Social media privacy Facebook, You Tube, social photographs, video clips and privacy law

Social media lawyers – privacy

This social media lawyers privacy article is primarily concerned with the balance between social media privacy and the right of self expression. Social media privacy is guaranteed by the Convention for the Protection of Human Rights and Fundamental Freedoms 1950 (“the Convention”) is primarily a negative obligation aimed at arbitrary state interference with the rights of the individual. The state is to abstain from interference with or respect the rights of the individual. However for the effective enforcement of the Convention it must also impose a constructive or positive duty by its nature. By that I mean Contracting Parties (the Convention is a treaty) are also required to adopt measures to prevent the interference with the rights of the individual either by the Contracting Party or by a third party within the jurisdiction of the Contracting Party. For example where a clause in a contract were to interfere with a fundamental human right then it would be unenforceable.  I got to thinking about the positive obligation imposed by  the Convention after coming across Sciacca v. Italy, no. 50774/99, 29, ECHR 2005-I again recently. To my mind, any obligation to protect a fundamental right must include the prevention of third parties from interfering with that right and  to actively promote access to enjoyment of that right by the holder.

 

 Sciacca v. Italy, no. 50774/99, 29, ECHR 2005-I

 

For those responsible for social media privacy policy who don’t know the case here are the facts of Sciacca v. Italy.  The case was originally brought by an Italian national, Mrs Camela Sciacca (CS) on 01 June 1999 against the Italian Republic lodged with the Court under Article 34 of the Convention. Article 34 permits individuals to lodge cases under the Convention with the Court. Judgment was delivered by a chamber of seven judges. CS was a teacher at a private school in Lentini, Syracuse. The school was owned by G a limited liability company, of which, CS and three other teachers were members. In July 1998  a criminal complaint was lodged with the police about financial malfeasance in the schools finances. The police launched an investigation which included CS as a suspect. The police searched the company’s head office and the members homes including CS.  The police questioned CS pursuant to a charge of extortion, fraud and forgery. CS along with others was arrested and placed under house arrest. The police had compiled a file on her which included photographs and fingerprints and gave a press conference. Two newspapers published CS’s photograph four times on the 05 and 06 December 1998. Each time it was an identity photograph that had been taken by the police and released by them to the press. CS was tried and convicted.

 

 CS complained to the Court that the release of her photographs at the press conference was a violation of Article 8 of the Convention. The Italian government argued that CS’s Article 8 right was limited by the public’s right to be informed and by the aim of preventing further criminal offences. They also relied on Article 10 of the Convention. The Court found that there had been a violation of Article 8 of the Convention. In other words, the Court had found that private life includes elements relating to an individual’s right to their image. In the Sciacca  case the police had wrongfully released photographs of CS to the press, in breach of their negative and positive obligations to ensure CS’s right under Article 8 of the Convention.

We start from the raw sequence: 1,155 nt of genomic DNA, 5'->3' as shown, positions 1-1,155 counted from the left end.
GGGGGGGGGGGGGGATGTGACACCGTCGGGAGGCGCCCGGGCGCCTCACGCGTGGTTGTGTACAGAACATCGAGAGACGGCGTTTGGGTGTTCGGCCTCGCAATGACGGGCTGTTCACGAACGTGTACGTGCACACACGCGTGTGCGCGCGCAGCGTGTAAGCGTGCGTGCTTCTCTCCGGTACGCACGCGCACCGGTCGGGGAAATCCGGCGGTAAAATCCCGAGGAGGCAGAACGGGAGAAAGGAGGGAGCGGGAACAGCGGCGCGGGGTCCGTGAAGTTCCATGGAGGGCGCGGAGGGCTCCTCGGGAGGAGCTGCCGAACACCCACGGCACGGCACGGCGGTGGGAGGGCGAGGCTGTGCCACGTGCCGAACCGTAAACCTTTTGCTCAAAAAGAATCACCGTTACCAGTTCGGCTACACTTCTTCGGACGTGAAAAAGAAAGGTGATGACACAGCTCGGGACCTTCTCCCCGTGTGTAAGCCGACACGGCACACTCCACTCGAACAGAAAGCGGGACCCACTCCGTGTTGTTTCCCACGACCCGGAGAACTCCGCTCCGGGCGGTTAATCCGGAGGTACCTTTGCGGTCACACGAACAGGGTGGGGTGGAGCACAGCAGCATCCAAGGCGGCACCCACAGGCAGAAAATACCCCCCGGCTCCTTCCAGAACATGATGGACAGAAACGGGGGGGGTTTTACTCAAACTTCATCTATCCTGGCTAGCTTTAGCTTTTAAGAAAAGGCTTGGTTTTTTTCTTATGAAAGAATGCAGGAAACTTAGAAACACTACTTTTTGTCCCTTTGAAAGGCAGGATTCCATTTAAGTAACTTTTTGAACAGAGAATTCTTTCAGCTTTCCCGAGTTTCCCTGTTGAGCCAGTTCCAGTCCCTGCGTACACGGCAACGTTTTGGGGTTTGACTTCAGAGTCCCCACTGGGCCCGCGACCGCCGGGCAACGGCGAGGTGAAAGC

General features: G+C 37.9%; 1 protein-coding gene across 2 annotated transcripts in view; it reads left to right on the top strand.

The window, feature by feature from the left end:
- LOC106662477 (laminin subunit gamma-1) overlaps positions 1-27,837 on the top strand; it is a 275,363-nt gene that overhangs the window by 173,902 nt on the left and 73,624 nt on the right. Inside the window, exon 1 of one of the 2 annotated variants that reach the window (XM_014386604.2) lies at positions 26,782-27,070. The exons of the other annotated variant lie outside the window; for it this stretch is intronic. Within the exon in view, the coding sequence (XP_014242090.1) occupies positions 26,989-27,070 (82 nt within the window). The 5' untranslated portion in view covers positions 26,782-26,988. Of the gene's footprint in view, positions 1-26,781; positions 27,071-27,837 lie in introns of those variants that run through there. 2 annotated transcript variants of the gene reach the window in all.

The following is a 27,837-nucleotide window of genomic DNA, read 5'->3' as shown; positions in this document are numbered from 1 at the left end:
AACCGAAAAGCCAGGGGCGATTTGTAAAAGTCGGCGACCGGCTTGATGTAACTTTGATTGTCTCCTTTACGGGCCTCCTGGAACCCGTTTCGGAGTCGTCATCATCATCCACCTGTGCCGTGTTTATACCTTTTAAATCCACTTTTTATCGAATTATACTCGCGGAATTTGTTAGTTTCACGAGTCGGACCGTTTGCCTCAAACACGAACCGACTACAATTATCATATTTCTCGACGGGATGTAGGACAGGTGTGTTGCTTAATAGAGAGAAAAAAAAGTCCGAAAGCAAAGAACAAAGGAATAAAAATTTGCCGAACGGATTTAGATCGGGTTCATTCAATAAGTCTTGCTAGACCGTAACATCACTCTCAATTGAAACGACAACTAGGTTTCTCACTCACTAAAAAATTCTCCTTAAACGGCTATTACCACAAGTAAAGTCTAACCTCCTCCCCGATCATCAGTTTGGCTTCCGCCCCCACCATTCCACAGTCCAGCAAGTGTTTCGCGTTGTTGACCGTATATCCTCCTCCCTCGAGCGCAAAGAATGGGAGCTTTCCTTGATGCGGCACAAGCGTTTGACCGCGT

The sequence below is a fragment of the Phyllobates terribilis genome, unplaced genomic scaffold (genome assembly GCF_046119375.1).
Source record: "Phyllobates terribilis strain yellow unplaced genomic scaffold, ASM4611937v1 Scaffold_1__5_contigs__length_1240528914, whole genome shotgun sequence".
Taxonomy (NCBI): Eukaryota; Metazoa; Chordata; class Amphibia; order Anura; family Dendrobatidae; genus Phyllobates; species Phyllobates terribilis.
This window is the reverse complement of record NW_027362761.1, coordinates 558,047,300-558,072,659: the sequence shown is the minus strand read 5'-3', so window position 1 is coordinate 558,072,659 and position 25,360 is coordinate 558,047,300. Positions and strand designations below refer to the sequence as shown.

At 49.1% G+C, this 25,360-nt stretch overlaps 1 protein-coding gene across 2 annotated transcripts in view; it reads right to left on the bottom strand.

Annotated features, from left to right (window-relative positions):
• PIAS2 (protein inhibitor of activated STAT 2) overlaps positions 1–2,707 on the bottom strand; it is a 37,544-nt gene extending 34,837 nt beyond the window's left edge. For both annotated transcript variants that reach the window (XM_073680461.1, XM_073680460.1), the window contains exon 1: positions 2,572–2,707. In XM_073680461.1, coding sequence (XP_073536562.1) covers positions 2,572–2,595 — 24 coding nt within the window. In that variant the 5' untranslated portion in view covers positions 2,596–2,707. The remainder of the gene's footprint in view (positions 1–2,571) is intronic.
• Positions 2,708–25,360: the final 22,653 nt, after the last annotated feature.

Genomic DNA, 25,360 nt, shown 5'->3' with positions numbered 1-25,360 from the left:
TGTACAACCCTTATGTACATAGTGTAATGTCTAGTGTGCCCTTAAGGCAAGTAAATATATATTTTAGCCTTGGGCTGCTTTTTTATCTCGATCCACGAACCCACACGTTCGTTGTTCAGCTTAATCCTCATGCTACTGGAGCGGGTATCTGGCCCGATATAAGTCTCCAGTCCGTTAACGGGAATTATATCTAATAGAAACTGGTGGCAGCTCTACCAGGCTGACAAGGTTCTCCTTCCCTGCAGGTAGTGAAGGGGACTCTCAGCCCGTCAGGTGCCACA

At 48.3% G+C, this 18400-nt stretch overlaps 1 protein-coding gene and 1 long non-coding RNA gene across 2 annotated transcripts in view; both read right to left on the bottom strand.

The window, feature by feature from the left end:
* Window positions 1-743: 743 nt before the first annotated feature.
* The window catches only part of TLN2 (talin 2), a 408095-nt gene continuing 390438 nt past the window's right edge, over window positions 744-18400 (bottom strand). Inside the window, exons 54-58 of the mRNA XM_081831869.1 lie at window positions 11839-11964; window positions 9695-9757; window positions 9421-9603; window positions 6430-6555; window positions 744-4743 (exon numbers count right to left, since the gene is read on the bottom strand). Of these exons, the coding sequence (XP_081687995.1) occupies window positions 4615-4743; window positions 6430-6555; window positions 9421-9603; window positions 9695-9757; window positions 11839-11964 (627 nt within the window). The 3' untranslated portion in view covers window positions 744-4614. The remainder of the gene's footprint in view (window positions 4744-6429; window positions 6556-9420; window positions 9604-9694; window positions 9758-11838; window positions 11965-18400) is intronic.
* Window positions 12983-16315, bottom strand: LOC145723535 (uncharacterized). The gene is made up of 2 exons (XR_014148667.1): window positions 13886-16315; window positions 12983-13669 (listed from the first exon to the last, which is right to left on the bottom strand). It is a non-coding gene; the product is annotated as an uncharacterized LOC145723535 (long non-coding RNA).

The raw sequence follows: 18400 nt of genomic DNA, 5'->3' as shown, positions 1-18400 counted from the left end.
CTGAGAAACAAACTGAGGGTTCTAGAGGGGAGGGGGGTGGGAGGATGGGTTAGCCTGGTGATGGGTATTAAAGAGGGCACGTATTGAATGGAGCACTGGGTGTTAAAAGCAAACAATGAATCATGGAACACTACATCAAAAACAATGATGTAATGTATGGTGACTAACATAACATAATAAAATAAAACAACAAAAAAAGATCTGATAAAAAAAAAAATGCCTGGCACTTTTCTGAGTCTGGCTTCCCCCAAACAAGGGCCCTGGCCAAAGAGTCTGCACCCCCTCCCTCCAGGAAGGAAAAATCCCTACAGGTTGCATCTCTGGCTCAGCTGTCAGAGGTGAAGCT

In the same way, a person’s image in photographs or video clips stored online or offline does fall within the scope of Article 8 of the Convention. A third party posting the right holder’s  photograph without consent on Facebook, Twitter, Tumblr or other social media or discussion group would be a breach of the positive obligation imposed by Article 8 of the Convention which protects social media privacy. Further, the Contracting Party must guarantee that the right holder has access to the enjoyment of Article 8 of the Convention, when the right holder is unable to do it for him or herself; for example where a website is refusing to protect social media privacy by removing an offending image or video clip.

 

Social media lawyers privacy

Social media lawyers privacy

 

Article 8 of the Convention provides:

Everyone has the right to respect for his private and family life, his home and his correspondence.

There are therefore four expressly protected interests:

 

(i) private life;

 

(ii) family;

 

(iii) home; and

 

(iv) correspondence.

 

It is therefore clear that there is an explicit obligation not to interfere with any of the 4 expressly protected interests. But then the explicit obligation is subject to limitations. First interference may be justified as a result of a specific prescribed law and second the interference must also be necessary in a democratic society.

Article 8 then goes on to list matters as a result of which interference will be warranted by law and by necessity in a democratic society:

 

danger to national security;

 

risk to public safety;

 

risk to the economic well being of the country;

 

prevention of disorder;

 

prevention of crime;

 

protection of health;

 

prevention of morals; and

 

protection of the rights and freedom of others.

 

 Conclusion

 

In other words, although the Article 8 right is not absolute the circumstances in which there can be interference with it are strict. Managers responsible for social media privacy policies should bear this in mind particular when deciding to use a photograph or video clip without consent.

Click to view video on social media and privacy law:

Please see our other articles on:

Right to be forgotten

Social Media Business 

 

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